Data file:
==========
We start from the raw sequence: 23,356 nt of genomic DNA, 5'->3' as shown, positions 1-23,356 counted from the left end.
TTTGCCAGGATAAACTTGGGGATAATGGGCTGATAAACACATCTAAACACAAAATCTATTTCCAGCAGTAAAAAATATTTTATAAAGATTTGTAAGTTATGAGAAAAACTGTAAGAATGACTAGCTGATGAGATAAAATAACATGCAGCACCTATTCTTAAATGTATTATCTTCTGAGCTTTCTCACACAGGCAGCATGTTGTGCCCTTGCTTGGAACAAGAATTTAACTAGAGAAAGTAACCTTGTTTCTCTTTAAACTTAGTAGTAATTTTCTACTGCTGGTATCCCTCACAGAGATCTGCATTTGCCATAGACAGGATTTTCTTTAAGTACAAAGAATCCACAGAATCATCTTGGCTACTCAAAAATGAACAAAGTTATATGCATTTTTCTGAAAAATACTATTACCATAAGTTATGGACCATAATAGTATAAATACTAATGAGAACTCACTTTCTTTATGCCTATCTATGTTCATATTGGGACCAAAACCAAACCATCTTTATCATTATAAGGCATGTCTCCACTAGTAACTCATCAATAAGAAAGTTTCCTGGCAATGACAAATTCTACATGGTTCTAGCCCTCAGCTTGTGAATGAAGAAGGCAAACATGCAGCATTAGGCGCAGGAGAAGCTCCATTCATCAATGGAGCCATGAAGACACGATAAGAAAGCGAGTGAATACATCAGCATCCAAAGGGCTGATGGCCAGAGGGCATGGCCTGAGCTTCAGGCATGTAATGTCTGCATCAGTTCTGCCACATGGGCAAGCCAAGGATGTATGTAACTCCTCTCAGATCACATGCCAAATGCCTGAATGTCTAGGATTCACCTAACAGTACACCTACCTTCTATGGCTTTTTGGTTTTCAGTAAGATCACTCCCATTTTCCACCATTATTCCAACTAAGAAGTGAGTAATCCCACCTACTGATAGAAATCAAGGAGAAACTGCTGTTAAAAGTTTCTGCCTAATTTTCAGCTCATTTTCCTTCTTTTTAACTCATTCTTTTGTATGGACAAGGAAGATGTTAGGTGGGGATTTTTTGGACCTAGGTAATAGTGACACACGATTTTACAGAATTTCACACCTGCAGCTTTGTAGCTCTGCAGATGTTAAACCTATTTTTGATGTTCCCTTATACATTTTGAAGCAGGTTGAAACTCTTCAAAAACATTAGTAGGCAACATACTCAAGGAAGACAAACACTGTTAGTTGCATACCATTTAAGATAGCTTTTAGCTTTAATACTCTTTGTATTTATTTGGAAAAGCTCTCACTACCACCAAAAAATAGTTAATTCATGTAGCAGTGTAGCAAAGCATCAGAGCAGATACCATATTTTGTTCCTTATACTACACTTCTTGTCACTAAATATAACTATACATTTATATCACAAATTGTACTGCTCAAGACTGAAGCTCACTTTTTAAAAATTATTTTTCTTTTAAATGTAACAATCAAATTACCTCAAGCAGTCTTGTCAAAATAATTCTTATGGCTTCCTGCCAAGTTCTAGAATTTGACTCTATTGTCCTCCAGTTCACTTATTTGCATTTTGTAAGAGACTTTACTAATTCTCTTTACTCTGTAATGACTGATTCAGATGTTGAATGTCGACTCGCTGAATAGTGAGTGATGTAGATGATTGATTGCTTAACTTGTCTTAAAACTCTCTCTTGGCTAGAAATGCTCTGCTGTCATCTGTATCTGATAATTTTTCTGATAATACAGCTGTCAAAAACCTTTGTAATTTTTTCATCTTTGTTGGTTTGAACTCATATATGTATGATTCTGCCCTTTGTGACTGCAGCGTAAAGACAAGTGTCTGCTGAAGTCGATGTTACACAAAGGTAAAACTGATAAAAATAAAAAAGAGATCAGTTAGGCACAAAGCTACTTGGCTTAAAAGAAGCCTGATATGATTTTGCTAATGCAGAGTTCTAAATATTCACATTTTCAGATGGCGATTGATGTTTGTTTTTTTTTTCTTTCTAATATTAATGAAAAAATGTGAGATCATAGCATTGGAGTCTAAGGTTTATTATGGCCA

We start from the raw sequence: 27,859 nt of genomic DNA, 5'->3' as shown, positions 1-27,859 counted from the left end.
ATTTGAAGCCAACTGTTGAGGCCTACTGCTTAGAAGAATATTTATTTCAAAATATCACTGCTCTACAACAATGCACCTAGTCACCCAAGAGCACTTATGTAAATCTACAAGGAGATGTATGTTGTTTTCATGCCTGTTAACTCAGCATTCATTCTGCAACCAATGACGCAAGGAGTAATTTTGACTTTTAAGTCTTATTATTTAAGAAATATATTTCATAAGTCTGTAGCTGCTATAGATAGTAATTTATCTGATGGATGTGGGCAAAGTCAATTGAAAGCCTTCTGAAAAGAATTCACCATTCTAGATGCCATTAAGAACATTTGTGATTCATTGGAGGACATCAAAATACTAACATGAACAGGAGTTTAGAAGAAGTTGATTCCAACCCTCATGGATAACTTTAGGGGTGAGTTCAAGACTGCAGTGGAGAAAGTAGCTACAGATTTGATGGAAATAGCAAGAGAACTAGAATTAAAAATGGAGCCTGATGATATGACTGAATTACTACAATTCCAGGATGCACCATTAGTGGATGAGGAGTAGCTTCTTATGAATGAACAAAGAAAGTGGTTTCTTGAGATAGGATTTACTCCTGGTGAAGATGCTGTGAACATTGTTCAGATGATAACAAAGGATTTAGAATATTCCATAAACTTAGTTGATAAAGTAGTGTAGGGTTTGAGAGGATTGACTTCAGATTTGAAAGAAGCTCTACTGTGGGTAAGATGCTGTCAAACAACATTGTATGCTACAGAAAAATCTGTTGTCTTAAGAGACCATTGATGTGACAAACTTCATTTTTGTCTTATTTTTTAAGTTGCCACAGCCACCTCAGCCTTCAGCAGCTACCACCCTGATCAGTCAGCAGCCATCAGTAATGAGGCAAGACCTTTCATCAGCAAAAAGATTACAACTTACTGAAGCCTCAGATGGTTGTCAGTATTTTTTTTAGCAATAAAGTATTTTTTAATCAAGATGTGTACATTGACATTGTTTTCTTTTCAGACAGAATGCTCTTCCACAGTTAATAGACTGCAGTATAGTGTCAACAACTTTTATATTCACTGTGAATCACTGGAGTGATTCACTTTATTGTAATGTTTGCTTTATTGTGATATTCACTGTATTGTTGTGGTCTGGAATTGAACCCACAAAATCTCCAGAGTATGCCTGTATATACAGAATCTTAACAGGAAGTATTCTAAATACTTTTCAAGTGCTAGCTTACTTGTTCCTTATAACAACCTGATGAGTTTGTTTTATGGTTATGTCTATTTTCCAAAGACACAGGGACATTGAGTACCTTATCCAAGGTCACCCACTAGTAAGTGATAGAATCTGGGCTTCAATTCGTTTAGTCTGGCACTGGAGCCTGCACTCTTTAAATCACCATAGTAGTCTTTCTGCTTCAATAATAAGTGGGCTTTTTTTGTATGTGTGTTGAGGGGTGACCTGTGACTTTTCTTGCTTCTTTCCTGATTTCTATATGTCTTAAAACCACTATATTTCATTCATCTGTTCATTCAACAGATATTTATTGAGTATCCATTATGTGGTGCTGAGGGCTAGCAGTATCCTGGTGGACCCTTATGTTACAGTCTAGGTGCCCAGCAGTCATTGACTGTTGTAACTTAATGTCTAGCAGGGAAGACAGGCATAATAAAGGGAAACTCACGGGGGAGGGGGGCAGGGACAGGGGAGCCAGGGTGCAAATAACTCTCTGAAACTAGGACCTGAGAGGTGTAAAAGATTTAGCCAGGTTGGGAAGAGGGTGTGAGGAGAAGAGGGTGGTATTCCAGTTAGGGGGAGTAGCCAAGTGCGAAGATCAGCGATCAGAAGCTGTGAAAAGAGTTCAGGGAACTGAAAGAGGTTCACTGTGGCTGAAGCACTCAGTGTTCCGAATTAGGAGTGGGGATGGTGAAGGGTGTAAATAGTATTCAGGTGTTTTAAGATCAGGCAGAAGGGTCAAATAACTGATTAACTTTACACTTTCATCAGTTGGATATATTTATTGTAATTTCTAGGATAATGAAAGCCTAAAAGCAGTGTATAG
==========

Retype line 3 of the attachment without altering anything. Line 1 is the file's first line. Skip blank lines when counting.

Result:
We start from the raw sequence: 27,859 nt of genomic DNA, 5'->3' as shown, positions 1-27,859 counted from the left end.